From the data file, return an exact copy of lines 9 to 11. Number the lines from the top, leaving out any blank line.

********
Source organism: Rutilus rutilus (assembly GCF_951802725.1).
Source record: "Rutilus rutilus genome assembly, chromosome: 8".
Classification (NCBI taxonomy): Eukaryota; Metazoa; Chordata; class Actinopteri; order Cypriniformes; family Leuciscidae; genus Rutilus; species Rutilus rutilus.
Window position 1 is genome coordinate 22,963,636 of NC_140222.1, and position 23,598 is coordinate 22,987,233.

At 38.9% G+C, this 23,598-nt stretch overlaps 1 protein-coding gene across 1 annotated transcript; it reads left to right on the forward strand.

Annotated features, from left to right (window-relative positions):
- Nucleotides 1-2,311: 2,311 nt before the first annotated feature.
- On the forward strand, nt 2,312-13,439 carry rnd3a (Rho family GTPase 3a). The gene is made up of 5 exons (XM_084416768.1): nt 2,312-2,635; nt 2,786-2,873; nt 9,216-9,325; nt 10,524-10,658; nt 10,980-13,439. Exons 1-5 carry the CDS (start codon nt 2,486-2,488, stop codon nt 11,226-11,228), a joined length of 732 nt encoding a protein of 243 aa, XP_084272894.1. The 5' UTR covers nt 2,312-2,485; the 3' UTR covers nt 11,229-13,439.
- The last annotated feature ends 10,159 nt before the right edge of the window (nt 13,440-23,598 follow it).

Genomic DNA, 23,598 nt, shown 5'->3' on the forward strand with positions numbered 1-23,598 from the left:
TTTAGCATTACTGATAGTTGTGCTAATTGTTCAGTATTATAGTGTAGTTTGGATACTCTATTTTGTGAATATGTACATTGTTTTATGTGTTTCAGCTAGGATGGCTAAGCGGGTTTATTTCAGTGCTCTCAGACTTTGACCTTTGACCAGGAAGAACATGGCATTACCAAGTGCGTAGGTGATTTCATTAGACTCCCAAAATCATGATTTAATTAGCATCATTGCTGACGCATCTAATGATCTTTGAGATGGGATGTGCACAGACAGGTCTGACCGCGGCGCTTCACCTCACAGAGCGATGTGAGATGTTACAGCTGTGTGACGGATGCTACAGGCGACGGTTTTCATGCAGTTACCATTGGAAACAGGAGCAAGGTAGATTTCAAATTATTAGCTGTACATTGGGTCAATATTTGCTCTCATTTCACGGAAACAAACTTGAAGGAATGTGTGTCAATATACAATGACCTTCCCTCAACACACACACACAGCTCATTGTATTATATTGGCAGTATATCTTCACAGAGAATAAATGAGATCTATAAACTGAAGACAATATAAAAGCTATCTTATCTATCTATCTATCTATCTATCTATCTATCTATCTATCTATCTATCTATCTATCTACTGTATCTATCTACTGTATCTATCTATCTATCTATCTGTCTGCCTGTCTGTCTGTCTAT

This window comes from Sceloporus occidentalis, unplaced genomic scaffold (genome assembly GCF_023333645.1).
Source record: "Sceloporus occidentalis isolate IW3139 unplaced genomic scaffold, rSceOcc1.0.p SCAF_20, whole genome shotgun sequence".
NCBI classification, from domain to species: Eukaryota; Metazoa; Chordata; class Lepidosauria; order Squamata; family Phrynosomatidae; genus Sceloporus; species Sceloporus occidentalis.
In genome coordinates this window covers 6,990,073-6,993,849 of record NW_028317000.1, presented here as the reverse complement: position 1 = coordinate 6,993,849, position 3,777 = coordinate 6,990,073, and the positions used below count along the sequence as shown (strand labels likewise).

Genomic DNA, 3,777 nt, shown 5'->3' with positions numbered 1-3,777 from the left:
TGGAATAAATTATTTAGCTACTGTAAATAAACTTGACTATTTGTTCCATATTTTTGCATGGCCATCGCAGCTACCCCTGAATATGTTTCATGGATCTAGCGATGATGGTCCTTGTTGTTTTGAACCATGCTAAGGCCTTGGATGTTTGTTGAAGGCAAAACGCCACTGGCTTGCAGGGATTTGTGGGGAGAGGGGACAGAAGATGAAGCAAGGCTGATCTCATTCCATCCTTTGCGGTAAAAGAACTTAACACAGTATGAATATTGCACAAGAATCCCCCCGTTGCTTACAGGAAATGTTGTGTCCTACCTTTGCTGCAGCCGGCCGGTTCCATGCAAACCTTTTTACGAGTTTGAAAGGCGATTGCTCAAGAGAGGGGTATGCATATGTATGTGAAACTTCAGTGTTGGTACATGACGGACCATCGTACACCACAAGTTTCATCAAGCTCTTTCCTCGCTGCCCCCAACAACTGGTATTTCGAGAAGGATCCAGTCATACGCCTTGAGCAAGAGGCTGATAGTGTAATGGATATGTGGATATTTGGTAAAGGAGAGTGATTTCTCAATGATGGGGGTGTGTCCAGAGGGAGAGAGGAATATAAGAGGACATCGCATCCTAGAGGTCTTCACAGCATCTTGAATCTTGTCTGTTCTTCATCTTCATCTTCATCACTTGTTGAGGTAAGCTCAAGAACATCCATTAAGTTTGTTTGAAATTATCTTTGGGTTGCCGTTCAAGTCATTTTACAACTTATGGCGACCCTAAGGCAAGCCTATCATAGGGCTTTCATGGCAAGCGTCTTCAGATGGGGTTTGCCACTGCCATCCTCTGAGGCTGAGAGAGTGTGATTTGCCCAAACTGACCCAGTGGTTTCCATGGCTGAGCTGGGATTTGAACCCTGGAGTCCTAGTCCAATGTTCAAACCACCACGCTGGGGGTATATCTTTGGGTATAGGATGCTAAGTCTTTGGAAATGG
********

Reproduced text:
- The last annotated feature ends 10,159 nt before the right edge of the window (nt 13,440-23,598 follow it).

Genomic DNA, 23,598 nt, shown 5'->3' on the forward strand with positions numbered 1-23,598 from the left:
TTTAGCATTACTGATAGTTGTGCTAATTGTTCAGTATTATAGTGTAGTTTGGATACTCTATTTTGTGAATATGTACATTGTTTTATGTGTTTCAGCTAGGATGGCTAAGCGGGTTTATTTCAGTGCTCTCAGACTTTGACCTTTGACCAGGAAGAACATGGCATTACCAAGTGCGTAGGTGATTTCATTAGACTCCCAAAATCATGATTTAATTAGCATCATTGCTGACGCATCTAATGATCTTTGAGATGGGATGTGCACAGACAGGTCTGACCGCGGCGCTTCACCTCACAGAGCGATGTGAGATGTTACAGCTGTGTGACGGATGCTACAGGCGACGGTTTTCATGCAGTTACCATTGGAAACAGGAGCAAGGTAGATTTCAAATTATTAGCTGTACATTGGGTCAATATTTGCTCTCATTTCACGGAAACAAACTTGAAGGAATGTGTGTCAATATACAATGACCTTCCCTCAACACACACACACAGCTCATTGTATTATATTGGCAGTATATCTTCACAGAGAATAAATGAGATCTATAAACTGAAGACAATATAAAAGCTATCTTATCTATCTATCTATCTATCTATCTATCTATCTATCTATCTATCTATCTATCTATCTACTGTATCTATCTACTGTATCTATCTATCTATCTATCTGTCTGCCTGTCTGTCTGTCTAT